Market Review (6th July 2011 to 20th July 2011)
Gold surfed the wave of macroeconomic woes to set a new all - time high around $1610.70 in the fortnight. Gold advanced for the second consecutive week due to economic worries attributed the recent rise to the aftermath of Moody's downgrade of Ireland's credit rating and also the lack of direction from US Fed policymakers regarding the debt ceiling. At COMEX Gold August contract gained by USD 84.20/Toz while COMEX Silver Sep contract gained by 414.80 cents/Toz. In the same period MCX Gold August contract gained by Rs. 1141.00/10 gram and MCX Silver Sep contract gained by Rs 5957.00.00/Kg. At NSEL, Ahmadabad spot Gold gained Rs. 1298.00/10 gram and Silver gained by Rs. 7787.00 /Kg. NSEL Demat E-Gold gained by Rs. 115.80/ gm while NSEL Demat E-Silver gained by Rs. 604.10/ 100 gm. Early in the fortnight Gold garnered impressive gains, shooting up to two-week highs as the bounce from lows under $1500 extended further for the yellow metal. The news of ECB lifting the interest rates for the second time in three months weighed on US Dollar, kept the gold soaring. The European Central bank lifted the benchmark-refinancing rate by 25 basis points to 1.50% and it gave a double boost after the European Central also commented that there will be more benchmark rate increases in the future, despite weak economic growth in southern Europe and problems in the bond markets. Meanwhile the Bank of England left its key interest rate unchanged at a historic low again, as expected, and maintained the size of the quantitative easing at GBP 200 billion.
Later in the fortnight gold punched new all time highs as the persistent concerns over the Europe's sovereign-debt crisis will spread beyond Greece and also as the Moody's Investors Service placed the US credit rating on review for a downgrade boosting safe haven demand. The benchmark August gold futures on the COMEX division of the New York Mercantile Exchange topped near $1610.70 an ounce, a jump of more than $84.00 in the fortnight. The commodity literally had a one-way rally since 1st July 2001 rising by more than $100 per ounce. Fitch Ratings further downgraded Greece's long-term foreign and local currency issuer default ratings. Battered by rising borrowing costs and under the eye of other European governments, Italy's Senate upped the size of planned budget cuts in an effort to prevent the euro zone's third-largest economy from slipping into the debt crisis that has already claimed three smaller nations and the consequences supported yellow metal.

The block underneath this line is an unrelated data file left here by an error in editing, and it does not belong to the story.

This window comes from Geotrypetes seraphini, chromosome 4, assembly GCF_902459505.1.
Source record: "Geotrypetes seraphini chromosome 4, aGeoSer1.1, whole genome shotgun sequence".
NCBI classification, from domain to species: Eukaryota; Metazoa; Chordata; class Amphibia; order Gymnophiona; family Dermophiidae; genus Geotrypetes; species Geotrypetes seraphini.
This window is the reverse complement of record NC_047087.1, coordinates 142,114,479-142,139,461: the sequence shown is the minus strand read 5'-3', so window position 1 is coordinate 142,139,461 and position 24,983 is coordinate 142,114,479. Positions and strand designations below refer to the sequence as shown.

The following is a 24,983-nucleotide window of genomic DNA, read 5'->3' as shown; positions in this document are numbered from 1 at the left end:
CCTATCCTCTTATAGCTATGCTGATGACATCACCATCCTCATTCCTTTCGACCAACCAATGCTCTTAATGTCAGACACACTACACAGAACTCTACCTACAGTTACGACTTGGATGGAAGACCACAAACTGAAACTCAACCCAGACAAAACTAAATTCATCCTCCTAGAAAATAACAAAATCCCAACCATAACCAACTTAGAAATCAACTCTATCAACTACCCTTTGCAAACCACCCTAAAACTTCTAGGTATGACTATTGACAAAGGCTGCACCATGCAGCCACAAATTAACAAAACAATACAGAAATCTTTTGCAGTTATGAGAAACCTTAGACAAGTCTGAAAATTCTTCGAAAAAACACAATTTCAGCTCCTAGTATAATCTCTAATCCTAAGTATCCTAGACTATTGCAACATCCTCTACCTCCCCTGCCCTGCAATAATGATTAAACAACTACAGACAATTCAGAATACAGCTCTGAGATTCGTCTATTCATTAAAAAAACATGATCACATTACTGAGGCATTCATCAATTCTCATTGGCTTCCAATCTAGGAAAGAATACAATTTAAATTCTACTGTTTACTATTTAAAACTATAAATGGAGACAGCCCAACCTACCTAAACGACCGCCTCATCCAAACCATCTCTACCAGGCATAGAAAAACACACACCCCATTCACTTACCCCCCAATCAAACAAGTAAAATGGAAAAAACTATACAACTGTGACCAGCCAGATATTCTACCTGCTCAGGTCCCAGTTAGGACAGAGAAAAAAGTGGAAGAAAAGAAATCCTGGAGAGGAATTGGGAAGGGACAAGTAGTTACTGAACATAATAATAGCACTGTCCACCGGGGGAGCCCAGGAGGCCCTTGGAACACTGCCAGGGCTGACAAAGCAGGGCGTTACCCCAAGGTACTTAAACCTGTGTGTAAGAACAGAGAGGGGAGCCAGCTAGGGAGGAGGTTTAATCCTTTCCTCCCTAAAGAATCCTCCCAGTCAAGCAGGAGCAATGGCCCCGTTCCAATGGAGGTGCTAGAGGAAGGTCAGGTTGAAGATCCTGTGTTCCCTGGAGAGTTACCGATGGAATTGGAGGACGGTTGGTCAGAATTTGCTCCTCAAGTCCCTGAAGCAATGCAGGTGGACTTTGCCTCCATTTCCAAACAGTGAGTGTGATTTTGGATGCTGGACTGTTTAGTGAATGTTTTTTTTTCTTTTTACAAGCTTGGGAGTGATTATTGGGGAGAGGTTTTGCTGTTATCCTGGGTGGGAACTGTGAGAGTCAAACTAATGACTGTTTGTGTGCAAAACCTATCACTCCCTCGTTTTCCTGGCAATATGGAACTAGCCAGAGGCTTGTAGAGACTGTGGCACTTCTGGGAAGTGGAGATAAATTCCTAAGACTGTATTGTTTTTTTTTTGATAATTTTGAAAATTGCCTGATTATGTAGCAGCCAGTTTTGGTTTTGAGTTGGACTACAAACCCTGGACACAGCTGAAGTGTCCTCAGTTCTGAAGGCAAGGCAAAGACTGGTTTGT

Investors spooked by the euro zone debt crisis and the threat of a U.S. default bought into the metal as a haven from risk putting it to record highs. Gold is up 13 percent this year, heading for an 11th straight annual gain, the longest winning streak since at least 1920 in London. Bullion almost doubled since December 2008 as the Federal Reserve kept interest rates at a record low and governments spent trillions of dollars to prop up the economy after the worst global recession since World War II.
Performance of commodities continued to be dominated by macroeconomic events. Gold was the most eye-catching as it surged to new record highs. A continued rise in borrowing costs could push Italy down the same path as Greece, Ireland and Portugal have given further boost to gold. Moody's has threatened to downgrade the country's AAA credit rating, losing its status as one of the most reliable borrowers of capital in the world. Moreover the rising inflation in China has poised many gold and silver traders to see what happens next as, historically, precious metals are viewed as a safe - haven during periods of high inflation. Silver, following gold's coattail, also jumped to the highest level since May 11. We believe unresolved debt problems in the Eurozone and the US, as well as Fed's maintenance of low interest rates, will support the rally. However caution is advised if the metal surges too rapidly above that level as the Fed clarified that it will not put forward more stimulus measures in the near-term.